First Amendment Imperialism and the Constitutionalization of Tort Liability

69 Pages Posted: 15 Aug 2019

See all articles by Kenneth S. Abraham

Kenneth S. Abraham

University of Virginia School of Law

G. Edward White

University of Virginia School of Law

Date Written: August 14, 2019

Abstract

To what extent does the First Amendment impose limits on the permissible scope of tort liability? Until recently, the clear answer would have been, “only under very limited circumstances.” During the last few decades, however, the First Amendment has been so greatly expanding its empire that giving this answer is no longer possible. “All bets are off” would be a more accurate answer, because the forms of speech to which the Supreme Court has extended First Amendment protection have become impressively broad. Although existing First Amendment restrictions on the permissible scope of tort liability currently are limited, the very existence of those restrictions confirms that many torts involving speech potentially are subject to First Amendment protection. And many torts do involve speech – the duty to warn about the dangers of prescription drugs, fraud, and even some forms of simple negligence are just a few examples.

If the First Amendment of the future limited all or even many of these different constitutionally unprotected forms of tort liability, then its scope would be pervasive. We contend, however, that neither existing First Amendment doctrine nor sensible constitutional policy supports extending free speech protection to torts that are accomplished through speech, except in extremely narrow circumstances. Extending First Amendment protection to such torts would aggravate what we argue are two of the principal risks posed by First Amendment imperialism: the erosion of the cultural distinction between truth and falsity, and devaluation of the status of speech about matters of public concern. Our contention is that most of the forms of speech involved in torts that are accomplished through speech currently are, and should remain, excluded from First Amendment protection. To support this contention, we examine the First Amendment’s extension to previously unprotected forms of speech over the last three-quarters of a century, compare the new First Amendment protections to the doctrinal elements of a series of torts that always or often are accomplished through speech, and argue that it would make little sense, as a matter of tort or constitutional law, to restrict liability for those torts on First Amendment grounds.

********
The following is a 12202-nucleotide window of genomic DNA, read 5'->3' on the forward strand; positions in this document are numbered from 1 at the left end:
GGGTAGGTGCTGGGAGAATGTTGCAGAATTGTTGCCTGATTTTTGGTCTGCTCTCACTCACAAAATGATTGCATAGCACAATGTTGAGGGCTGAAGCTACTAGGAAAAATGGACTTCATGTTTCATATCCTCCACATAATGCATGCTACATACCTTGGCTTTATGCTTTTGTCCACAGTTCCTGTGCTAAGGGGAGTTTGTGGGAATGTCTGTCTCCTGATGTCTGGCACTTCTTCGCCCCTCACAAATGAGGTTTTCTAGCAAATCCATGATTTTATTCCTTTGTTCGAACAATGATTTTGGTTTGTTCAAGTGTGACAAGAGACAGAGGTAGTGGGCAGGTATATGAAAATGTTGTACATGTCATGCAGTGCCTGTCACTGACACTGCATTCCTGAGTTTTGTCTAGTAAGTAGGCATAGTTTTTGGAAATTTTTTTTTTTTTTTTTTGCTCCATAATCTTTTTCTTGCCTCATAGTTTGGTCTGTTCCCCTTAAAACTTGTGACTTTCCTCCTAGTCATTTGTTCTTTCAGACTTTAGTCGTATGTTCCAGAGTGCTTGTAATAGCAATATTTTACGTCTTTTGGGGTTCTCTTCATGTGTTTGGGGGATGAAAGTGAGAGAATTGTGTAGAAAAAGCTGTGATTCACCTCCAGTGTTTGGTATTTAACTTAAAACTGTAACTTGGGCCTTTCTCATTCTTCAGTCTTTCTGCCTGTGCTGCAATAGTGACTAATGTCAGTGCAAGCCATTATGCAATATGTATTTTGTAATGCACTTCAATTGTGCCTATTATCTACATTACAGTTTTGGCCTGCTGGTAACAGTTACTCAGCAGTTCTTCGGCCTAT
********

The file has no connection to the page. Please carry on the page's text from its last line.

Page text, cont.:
Keywords: First Amendment, Tort Liability

Suggested Citation

Abraham, Kenneth S. and White, G. Edward, First Amendment Imperialism and the Constitutionalization of Tort Liability (August 14, 2019). Texas Law Review (Forthcoming); Virginia Public Law and Legal Theory Research Paper No. 2019-44. Available at SSRN: https://ssrn.com/abstract=3437289

Kenneth S. Abraham (Contact Author)

University of Virginia School of Law ( email )

580 Massie Road
Charlottesville, VA 22903
United States
434-924-3616 (Phone)
434-982-2845 (Fax)

G. Edward White

University of Virginia School of Law ( email )

580 Massie Road
Charlottesville, VA 22903
United States
(434) 924-3455 (Phone)

HOME PAGE: http://www.law.virginia.edu/lawweb/faculty.nsf/PrF

Register to save articles to
your library

Register

Paper statistics

Downloads
94
Abstract Views
496
rank
275,952
PlumX Metrics